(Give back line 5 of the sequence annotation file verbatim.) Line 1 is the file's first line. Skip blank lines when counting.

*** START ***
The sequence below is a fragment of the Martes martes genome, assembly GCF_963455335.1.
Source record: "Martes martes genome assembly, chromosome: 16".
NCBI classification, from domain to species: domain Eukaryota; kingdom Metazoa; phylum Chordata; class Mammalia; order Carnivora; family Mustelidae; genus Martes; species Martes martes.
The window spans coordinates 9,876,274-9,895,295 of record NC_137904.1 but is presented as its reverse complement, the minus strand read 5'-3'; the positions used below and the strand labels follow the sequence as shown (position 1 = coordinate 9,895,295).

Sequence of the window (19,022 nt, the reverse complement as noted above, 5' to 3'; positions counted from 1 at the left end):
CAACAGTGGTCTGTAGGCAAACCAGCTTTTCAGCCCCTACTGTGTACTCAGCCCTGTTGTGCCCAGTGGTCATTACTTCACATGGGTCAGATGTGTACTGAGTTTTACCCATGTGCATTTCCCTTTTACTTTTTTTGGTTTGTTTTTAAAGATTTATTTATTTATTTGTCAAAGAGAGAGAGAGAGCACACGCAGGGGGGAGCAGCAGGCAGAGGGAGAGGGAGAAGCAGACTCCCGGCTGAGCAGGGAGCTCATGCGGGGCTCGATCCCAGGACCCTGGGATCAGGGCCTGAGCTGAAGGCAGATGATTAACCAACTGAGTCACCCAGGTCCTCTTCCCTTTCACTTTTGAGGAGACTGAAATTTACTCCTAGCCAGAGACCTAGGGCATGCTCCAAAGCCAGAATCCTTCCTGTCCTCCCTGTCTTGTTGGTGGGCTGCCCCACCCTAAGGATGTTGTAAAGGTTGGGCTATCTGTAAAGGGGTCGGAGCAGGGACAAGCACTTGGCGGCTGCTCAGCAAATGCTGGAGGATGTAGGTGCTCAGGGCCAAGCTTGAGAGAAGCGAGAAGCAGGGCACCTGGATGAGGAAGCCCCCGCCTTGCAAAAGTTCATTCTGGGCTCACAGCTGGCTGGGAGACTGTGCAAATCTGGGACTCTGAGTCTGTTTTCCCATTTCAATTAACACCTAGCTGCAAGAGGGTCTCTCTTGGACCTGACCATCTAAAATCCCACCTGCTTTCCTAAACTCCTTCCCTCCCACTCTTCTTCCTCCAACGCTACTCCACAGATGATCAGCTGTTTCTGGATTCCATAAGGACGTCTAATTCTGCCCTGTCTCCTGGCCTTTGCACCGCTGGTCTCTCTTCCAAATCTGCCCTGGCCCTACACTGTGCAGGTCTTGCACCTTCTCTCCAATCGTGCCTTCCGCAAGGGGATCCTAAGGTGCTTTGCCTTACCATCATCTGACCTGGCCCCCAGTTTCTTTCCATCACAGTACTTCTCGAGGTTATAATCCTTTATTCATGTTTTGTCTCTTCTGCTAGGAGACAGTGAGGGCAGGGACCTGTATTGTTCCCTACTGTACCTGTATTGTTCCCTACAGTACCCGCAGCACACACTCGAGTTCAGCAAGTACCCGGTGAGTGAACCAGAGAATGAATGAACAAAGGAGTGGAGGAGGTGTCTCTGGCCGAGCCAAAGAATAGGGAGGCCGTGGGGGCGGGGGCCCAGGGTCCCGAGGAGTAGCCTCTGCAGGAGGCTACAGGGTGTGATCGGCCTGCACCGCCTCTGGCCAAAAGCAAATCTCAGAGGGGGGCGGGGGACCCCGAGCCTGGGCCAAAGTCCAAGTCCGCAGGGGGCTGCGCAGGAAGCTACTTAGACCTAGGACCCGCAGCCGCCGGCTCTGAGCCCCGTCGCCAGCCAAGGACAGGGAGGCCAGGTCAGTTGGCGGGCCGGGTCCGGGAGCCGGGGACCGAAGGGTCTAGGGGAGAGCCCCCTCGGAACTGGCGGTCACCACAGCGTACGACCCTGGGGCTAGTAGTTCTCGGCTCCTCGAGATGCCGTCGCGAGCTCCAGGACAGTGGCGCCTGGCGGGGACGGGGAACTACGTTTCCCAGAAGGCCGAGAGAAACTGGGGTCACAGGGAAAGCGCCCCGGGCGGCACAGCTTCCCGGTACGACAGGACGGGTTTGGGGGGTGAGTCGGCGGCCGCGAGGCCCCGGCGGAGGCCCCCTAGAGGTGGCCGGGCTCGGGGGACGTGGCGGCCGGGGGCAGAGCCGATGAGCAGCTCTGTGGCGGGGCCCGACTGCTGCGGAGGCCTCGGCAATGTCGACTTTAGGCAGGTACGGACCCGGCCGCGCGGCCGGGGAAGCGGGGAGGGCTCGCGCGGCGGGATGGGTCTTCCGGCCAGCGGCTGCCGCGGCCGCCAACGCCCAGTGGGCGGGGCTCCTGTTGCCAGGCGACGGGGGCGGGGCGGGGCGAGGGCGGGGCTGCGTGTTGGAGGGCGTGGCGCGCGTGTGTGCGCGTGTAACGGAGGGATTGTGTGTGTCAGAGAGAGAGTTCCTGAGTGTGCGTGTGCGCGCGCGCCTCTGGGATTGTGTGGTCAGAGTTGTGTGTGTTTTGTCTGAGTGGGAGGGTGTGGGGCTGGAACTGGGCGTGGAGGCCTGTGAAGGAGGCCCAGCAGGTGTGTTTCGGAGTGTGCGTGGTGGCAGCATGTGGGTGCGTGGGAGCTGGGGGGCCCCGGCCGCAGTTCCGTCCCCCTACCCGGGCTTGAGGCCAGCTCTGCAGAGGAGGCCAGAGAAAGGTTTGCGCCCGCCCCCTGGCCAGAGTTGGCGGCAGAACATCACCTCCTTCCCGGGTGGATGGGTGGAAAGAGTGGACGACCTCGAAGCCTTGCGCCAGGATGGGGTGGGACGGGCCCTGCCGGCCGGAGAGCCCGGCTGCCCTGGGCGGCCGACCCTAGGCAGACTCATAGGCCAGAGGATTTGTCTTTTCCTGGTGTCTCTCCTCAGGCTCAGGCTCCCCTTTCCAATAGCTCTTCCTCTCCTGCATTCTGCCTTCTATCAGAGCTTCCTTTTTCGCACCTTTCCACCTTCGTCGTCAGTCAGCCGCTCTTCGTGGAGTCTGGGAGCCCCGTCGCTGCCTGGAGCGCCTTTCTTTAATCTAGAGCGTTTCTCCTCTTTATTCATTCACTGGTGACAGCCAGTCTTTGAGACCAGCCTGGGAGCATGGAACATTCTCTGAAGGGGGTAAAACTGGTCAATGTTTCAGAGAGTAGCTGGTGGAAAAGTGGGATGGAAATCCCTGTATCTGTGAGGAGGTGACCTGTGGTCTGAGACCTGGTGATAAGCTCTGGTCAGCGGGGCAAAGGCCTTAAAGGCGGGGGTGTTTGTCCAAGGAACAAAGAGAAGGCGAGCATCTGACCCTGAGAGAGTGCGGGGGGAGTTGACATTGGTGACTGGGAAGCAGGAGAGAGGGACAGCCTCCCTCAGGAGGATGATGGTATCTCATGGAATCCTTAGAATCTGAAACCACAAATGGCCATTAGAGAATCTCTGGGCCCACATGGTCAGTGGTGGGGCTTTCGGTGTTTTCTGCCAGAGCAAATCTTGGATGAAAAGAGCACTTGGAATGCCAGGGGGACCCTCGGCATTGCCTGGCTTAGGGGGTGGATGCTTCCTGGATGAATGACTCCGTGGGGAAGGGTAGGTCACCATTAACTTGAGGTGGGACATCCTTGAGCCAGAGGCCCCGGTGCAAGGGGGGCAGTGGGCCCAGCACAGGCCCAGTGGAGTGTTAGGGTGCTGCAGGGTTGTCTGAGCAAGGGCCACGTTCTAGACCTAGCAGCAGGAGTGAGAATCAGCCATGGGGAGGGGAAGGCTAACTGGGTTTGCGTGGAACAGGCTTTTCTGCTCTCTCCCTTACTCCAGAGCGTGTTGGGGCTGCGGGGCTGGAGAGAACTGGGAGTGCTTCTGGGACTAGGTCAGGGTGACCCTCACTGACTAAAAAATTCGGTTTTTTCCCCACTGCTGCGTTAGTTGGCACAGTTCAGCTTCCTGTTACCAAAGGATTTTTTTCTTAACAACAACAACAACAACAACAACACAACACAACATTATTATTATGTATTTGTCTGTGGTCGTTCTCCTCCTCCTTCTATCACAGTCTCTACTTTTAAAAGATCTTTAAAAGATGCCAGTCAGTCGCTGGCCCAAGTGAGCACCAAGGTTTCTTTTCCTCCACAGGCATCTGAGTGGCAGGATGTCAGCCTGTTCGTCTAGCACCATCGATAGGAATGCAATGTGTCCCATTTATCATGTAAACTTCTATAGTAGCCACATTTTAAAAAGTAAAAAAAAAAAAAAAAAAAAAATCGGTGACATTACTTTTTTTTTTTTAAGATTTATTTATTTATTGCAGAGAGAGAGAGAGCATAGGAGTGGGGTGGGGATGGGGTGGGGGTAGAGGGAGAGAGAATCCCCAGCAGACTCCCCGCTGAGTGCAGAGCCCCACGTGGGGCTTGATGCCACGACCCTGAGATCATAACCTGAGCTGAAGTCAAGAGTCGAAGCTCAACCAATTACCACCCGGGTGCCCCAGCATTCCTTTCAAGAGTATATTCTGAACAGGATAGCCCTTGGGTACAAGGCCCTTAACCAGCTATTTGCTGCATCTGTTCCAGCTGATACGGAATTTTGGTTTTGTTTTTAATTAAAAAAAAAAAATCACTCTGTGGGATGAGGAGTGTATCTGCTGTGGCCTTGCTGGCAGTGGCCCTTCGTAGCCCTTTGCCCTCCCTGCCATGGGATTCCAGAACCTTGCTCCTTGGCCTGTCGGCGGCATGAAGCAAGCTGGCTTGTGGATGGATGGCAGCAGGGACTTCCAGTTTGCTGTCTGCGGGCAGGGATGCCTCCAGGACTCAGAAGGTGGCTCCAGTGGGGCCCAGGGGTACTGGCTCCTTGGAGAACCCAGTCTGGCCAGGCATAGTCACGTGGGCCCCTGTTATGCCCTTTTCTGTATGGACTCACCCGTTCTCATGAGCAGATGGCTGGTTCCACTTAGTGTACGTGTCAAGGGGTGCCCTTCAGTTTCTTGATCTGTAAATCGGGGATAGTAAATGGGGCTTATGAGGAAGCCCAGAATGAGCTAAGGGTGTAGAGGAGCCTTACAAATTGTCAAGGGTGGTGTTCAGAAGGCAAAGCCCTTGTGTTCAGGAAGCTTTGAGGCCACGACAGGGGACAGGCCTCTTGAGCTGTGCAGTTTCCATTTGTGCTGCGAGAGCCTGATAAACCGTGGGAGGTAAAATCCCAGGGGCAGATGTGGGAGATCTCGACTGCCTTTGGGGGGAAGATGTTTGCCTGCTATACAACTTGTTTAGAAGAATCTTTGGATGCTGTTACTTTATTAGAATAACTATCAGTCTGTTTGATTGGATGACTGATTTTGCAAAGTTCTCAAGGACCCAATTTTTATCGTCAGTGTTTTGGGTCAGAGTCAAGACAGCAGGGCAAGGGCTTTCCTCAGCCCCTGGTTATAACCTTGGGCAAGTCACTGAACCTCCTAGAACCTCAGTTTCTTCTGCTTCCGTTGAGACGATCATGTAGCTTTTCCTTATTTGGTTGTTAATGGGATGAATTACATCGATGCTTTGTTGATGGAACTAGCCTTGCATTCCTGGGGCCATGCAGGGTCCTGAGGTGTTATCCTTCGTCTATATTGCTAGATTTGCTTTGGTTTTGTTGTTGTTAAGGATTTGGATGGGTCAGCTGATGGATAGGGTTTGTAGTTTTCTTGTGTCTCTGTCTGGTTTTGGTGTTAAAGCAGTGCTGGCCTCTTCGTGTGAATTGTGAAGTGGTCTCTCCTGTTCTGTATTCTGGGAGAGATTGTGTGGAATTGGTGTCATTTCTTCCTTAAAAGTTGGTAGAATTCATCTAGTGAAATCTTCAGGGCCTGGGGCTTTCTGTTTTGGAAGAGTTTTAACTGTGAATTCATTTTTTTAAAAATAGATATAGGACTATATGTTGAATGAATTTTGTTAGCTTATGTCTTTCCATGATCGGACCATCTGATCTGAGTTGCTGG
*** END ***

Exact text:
Sequence of the window (19,022 nt, the reverse complement as noted above, 5' to 3'; positions counted from 1 at the left end):